Sep 4, 2013

Book Review: The Signal and the Noise by Nate Silver

Predictions are hard, especially for the future. However, there are people that make their living out of it. Some are good in it, others are successful and few are successful and famous. One of the latter kind is Nate Silver - a blogger and columnist in New York Times. His star rose with the accuracy of his predictions of the latest presidential vote in US and many of us have been willing to know the secret of his success. The thirst has been quenched by his book The Signal and the Noise.

What's in it
The 13 chapters of book take the reader through the building and implementing of forecasting models in a great variety of fields - sports, weather, economy, stock exchange, climatology and many others. The coverage is extensive and I believe almost every reader would find an example that is close to his business or other activity and thus could understand the key concepts much better. The chapters are not that related to each other and could be read separately but I would recommend to follow the author's line for greater pleasure and clearer introduction of the concepts. The book takes the reader through stories and characters to crystallize the core concepts of the book one after another and to emphasize the important points. It does not cover any math specifics about models and focuses on the implementation and the reasons for their success or fail. The reader would learn about the difficulties of distinguishing the signal and the noise and the often mistake of take one for the other, dangers of over-fitting, the incentives of forecasters, the assumptions for implementing a model, the criteria for model performance and all the other things that come with forecasting process. The author makes the case of wider implementation of Bayes statistics and abandoning of some traditional hypothesis testing methods employed currently. It is bit controversial but controversy is good in the pursuit of the better.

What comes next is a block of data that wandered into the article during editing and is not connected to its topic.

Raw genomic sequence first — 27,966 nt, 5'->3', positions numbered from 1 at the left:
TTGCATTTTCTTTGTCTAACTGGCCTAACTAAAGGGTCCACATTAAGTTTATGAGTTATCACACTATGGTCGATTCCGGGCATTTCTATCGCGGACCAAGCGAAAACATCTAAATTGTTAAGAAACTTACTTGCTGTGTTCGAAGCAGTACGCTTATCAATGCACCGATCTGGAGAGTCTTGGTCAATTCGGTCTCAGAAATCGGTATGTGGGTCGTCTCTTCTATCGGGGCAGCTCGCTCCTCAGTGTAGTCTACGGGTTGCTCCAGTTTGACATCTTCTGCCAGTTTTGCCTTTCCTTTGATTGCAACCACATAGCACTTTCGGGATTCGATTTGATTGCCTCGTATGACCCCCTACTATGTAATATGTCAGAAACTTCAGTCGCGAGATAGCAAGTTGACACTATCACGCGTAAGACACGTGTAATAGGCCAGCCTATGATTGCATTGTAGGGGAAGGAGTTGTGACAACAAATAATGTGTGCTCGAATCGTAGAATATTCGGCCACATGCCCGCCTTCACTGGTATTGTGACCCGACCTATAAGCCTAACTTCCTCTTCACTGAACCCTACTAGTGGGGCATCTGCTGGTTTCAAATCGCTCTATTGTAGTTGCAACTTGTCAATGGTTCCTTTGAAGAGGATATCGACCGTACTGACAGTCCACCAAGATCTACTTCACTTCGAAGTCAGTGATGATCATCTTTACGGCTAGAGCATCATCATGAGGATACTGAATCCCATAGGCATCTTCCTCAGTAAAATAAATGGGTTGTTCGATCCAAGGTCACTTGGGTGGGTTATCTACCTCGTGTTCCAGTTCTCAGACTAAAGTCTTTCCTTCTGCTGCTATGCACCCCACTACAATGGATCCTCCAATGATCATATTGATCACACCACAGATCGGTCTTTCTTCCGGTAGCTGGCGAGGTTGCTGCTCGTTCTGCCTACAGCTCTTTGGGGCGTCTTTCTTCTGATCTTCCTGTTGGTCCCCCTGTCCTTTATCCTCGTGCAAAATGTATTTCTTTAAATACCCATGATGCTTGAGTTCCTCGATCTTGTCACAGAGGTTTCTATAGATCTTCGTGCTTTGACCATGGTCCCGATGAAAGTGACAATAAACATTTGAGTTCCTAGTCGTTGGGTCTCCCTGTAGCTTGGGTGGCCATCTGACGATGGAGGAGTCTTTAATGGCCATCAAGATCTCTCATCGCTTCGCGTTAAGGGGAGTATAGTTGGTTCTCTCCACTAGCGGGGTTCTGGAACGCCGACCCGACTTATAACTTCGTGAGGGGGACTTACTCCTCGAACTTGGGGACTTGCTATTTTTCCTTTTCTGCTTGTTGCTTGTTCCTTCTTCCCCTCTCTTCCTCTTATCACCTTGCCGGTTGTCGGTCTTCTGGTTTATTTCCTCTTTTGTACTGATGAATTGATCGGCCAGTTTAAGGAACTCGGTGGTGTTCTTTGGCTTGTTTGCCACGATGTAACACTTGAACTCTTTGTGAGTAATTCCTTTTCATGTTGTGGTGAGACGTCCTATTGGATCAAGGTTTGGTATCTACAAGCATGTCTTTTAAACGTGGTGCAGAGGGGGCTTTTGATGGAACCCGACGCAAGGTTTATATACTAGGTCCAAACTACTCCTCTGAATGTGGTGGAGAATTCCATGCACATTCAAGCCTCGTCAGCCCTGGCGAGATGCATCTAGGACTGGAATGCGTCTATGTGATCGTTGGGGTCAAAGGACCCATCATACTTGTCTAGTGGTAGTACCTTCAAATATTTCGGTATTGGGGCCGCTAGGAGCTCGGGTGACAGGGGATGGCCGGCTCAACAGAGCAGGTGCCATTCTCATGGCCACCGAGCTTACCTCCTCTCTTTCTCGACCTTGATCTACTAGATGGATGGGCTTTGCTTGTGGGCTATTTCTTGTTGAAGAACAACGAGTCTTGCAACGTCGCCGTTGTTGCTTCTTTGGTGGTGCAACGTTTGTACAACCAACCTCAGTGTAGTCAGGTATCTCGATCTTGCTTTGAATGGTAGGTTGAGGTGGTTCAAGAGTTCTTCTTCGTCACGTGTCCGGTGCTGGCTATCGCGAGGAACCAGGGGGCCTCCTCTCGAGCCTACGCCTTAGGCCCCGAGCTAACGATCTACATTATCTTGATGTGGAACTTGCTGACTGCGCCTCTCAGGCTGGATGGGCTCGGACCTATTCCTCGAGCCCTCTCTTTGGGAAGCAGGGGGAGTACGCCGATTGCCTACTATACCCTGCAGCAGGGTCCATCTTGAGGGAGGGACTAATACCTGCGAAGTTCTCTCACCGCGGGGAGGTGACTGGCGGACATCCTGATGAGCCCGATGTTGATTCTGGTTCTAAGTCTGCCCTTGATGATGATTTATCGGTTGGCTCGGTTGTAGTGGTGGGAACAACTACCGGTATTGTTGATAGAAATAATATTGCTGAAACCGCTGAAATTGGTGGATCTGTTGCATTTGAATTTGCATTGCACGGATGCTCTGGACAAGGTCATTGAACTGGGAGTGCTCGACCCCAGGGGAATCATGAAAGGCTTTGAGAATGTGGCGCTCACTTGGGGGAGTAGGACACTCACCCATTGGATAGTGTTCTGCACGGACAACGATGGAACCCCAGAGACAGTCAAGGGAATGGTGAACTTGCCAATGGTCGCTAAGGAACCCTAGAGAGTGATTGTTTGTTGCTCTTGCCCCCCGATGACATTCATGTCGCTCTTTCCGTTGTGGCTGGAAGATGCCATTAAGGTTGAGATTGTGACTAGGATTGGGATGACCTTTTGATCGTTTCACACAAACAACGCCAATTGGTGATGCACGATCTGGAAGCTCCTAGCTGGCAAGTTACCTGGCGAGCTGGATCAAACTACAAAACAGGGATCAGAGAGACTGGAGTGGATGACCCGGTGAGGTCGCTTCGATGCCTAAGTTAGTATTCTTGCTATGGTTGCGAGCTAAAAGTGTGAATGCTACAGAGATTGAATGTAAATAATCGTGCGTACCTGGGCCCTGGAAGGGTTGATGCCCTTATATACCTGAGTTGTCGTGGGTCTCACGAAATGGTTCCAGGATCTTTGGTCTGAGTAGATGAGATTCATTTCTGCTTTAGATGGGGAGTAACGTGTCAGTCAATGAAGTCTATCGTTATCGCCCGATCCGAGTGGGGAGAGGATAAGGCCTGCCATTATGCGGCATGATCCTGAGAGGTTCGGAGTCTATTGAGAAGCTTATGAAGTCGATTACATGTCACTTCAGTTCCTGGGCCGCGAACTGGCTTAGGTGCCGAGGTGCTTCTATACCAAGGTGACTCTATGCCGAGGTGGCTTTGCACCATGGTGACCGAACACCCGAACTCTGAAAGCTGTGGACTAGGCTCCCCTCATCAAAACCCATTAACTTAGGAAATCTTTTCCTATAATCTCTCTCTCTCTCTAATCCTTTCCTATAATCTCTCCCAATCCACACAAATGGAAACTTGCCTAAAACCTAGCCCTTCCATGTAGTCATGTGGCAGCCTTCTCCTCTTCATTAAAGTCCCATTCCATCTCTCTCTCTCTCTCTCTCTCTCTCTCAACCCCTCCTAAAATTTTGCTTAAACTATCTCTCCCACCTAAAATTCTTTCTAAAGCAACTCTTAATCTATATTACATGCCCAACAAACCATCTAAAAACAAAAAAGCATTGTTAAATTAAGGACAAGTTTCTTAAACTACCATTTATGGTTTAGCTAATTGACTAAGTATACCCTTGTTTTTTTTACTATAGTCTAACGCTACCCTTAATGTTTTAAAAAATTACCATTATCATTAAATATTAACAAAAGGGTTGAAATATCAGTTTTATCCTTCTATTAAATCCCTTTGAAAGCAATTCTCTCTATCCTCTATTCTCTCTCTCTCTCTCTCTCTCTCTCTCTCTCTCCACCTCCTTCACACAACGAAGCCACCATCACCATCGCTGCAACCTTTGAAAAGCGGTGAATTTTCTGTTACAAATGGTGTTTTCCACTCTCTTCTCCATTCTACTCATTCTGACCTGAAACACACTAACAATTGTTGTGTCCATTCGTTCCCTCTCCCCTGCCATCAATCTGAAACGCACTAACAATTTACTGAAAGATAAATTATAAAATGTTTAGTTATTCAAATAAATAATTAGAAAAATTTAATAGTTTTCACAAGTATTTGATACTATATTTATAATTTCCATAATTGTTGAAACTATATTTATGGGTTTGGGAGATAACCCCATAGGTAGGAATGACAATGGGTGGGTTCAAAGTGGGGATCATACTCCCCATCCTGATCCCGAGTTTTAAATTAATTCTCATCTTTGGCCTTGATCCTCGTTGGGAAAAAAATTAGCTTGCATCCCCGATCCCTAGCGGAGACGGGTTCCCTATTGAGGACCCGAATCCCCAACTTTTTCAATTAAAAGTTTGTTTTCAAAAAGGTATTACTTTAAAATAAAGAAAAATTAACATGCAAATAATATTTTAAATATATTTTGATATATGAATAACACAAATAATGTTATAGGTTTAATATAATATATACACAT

What I think about it
I expected that the book is just an attempt to cash-in on the wave of Nate Silver's popularity but I liked it. It is easy going book, turning one page after another with nice stories and characters in it. It skips on heavy terminology and math complexities. Mr Silver lays the foundations that constitute a successful predictive model. No surprises in it here and anyone with some exposure to using or building forecasts would get a "I-knew-it" smile when reading some. Some of practitioners would also have "I told them so!" moment as well. I also like that the book looks at the process of model building in its full complexity and I did feel something is missing. It is very contemporary - the book is published this year and many of the examples are very recent. Because of the wide variety of application forecasting covered in the book, there were lots things new for me - like the story of online poker or the climate models for example. I also got a better idea of Bayes theorem application and the deeper meaning of it. There are details from Silver's personal history that shed some light on the factors that made him a success and the success drives have been of interest for me since Gladwell's Outliers, so good points for this as well. I really liked the story about economic data and forecasts based on it - maybe because it is closely related to my current work but I believe many readers would relate to a story in the book.

Who could be interested in reading it
The book would be a good choice for the wide public due to the covered topics and the easy writing style. Modeling and forecasting practitioners would find it useful for reviewing and improvement of their work - despite the fact that everybody knows everything, there are things to learn and reconsider even for everyone in  this business. Managers and everybody else involved with forecasts in some way would get better understanding of the processes, assumptions and people producing the lines on the charts that go into the future as well as they would get better at using the forecasts and setting expectation from them. Of course, it would be insane to expect the attitude toward predictive analytics to change dramatically after this book but it is another small step toward better models and better use of them.

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